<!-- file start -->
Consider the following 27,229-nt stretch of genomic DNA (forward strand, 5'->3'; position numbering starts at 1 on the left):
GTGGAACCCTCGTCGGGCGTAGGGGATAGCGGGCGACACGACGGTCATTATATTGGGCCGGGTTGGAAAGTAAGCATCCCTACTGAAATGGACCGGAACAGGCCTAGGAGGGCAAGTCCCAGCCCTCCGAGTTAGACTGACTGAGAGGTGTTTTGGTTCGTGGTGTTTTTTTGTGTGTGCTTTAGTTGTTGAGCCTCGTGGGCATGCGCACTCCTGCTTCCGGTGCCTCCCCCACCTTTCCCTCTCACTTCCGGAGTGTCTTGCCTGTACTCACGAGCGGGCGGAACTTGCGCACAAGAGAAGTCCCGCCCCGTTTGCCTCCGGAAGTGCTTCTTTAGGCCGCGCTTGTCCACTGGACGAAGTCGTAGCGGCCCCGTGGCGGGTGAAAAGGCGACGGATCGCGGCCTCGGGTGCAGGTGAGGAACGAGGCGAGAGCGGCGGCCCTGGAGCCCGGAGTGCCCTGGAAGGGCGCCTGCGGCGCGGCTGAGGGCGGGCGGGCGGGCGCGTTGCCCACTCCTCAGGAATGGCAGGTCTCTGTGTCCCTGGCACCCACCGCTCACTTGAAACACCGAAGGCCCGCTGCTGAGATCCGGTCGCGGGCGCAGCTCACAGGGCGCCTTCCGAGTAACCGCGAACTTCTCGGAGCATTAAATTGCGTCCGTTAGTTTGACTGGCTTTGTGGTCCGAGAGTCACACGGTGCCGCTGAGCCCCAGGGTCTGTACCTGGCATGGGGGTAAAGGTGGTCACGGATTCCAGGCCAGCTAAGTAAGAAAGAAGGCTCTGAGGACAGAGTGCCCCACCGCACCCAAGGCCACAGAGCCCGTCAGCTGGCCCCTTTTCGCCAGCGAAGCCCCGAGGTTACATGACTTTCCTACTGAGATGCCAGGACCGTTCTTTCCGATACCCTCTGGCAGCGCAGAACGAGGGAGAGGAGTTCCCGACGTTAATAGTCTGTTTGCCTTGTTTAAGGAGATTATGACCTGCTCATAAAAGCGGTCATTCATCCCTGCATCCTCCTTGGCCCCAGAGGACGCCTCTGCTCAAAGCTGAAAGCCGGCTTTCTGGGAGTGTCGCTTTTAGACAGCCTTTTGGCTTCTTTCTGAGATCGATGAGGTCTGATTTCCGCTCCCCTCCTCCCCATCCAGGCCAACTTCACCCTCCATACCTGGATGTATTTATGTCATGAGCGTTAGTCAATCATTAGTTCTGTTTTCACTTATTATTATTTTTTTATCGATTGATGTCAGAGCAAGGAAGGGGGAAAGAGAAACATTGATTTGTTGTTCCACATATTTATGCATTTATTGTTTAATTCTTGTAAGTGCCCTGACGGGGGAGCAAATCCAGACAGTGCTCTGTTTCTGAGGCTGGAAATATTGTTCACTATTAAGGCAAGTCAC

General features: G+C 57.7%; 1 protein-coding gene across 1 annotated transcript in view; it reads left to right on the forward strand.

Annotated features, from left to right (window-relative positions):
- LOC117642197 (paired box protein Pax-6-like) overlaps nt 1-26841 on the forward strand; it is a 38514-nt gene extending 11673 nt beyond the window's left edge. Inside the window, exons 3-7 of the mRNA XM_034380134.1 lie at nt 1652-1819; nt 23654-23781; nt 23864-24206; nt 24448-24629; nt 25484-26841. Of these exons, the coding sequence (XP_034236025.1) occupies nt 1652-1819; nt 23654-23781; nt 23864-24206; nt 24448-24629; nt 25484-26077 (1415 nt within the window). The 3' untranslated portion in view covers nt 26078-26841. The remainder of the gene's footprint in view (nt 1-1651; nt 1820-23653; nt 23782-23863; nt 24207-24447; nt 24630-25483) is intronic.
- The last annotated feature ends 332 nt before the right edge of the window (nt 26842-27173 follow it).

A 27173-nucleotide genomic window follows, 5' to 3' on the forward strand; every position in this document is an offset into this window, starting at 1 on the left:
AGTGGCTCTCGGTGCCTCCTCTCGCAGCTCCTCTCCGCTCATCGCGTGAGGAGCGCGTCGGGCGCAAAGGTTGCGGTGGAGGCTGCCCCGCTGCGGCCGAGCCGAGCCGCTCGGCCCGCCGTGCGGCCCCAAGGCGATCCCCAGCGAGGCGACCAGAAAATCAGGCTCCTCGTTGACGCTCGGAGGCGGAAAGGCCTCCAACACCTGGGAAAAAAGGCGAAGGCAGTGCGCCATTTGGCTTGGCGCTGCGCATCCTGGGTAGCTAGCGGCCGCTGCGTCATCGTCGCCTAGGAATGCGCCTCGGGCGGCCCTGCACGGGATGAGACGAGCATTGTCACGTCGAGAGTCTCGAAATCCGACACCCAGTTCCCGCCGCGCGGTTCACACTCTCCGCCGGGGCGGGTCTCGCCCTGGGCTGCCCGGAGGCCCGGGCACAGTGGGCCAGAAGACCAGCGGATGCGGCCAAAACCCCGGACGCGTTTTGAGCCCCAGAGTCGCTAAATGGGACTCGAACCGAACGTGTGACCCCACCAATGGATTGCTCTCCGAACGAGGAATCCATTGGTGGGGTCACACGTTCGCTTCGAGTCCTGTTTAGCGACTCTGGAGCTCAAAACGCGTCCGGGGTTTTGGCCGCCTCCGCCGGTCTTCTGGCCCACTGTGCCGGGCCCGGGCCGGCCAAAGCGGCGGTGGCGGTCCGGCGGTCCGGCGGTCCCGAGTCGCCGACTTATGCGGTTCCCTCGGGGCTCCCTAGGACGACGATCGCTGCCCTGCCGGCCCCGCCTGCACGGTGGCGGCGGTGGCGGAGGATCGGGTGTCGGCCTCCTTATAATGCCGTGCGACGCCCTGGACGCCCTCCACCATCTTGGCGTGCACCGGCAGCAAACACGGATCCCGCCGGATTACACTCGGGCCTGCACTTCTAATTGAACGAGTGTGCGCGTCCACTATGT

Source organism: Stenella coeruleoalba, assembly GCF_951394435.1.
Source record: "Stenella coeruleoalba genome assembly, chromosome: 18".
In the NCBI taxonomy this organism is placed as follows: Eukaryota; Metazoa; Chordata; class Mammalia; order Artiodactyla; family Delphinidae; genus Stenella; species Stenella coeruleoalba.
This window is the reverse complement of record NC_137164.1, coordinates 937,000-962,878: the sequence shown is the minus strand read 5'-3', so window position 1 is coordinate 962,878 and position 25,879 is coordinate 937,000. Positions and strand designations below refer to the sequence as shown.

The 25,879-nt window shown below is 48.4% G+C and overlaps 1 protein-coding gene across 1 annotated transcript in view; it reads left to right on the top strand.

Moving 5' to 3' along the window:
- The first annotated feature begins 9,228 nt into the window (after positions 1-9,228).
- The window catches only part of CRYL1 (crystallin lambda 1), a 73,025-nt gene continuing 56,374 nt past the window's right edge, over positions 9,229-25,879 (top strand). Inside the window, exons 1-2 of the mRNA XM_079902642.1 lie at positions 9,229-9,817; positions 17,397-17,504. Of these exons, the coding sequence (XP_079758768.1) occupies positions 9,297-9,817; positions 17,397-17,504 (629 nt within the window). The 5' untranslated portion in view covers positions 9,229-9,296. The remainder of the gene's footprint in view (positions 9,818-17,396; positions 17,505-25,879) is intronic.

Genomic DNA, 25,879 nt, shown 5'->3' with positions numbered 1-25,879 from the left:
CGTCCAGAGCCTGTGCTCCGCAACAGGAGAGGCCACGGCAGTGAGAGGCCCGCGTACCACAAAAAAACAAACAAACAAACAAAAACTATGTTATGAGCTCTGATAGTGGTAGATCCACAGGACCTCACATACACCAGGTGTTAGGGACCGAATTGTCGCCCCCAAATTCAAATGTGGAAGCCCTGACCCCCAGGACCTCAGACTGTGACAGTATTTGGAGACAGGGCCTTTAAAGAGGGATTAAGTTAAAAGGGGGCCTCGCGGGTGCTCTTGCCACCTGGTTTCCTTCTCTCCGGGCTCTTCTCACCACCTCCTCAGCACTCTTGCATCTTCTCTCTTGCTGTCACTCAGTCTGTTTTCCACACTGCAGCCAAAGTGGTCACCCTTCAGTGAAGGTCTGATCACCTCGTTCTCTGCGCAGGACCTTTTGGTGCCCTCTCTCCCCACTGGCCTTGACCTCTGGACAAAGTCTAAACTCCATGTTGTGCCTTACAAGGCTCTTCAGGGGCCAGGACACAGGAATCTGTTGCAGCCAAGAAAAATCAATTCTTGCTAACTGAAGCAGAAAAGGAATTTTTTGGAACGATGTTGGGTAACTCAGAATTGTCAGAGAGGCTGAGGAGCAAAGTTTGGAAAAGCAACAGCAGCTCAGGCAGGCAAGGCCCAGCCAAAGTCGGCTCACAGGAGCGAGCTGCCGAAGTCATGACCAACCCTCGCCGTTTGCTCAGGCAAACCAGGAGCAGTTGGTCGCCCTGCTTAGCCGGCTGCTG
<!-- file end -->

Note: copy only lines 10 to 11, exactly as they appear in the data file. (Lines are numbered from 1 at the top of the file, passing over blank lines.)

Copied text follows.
Source record: "Stenella coeruleoalba genome assembly, chromosome: 18".
In the NCBI taxonomy this organism is placed as follows: Eukaryota; Metazoa; Chordata; class Mammalia; order Artiodactyla; family Delphinidae; genus Stenella; species Stenella coeruleoalba.